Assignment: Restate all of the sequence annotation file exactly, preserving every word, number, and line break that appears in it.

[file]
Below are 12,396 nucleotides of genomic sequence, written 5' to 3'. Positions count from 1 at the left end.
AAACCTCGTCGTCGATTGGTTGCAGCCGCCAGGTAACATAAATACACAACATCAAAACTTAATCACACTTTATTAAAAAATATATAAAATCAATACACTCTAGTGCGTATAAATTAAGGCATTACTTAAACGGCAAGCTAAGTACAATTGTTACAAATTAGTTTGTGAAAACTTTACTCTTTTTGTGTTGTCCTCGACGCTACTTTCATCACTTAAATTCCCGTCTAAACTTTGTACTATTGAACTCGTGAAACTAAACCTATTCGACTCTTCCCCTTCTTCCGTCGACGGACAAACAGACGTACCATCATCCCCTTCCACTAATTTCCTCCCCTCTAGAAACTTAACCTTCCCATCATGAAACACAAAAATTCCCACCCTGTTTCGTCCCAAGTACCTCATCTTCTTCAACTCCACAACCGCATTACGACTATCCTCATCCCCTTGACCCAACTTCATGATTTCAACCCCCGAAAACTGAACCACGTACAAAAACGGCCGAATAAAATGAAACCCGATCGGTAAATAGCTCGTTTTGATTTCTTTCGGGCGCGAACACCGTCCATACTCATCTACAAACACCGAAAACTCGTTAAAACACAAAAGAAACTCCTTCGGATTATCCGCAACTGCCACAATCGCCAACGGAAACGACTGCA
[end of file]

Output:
Below are 12,396 nucleotides of genomic sequence, written 5' to 3'. Positions count from 1 at the left end.
AAACCTCGTCGTCGATTGGTTGCAGCCGCCAGGTAACATAAATACACAACATCAAAACTTAATCACACTTTATTAAAAAATATATAAAATCAATACACTCTAGTGCGTATAAATTAAGGCATTACTTAAACGGCAAGCTAAGTACAATTGTTACAAATTAGTTTGTGAAAACTTTACTCTTTTTGTGTTGTCCTCGACGCTACTTTCATCACTTAAATTCCCGTCTAAACTTTGTACTATTGAACTCGTGAAACTAAACCTATTCGACTCTTCCCCTTCTTCCGTCGACGGACAAACAGACGTACCATCATCCCCTTCCACTAATTTCCTCCCCTCTAGAAACTTAACCTTCCCATCATGAAACACAAAAATTCCCACCCTGTTTCGTCCCAAGTACCTCATCTTCTTCAACTCCACAACCGCATTACGACTATCCTCATCCCCTTGACCCAACTTCATGATTTCAACCCCCGAAAACTGAACCACGTACAAAAACGGCCGAATAAAATGAAACCCGATCGGTAAATAGCTCGTTTTGATTTCTTTCGGGCGCGAACACCGTCCATACTCATCTACAAACACCGAAAACTCGTTAAAACACAAAAGAAACTCCTTCGGATTATCCGCAACTGCCACAATCGCCAACGGAAACGACTGCA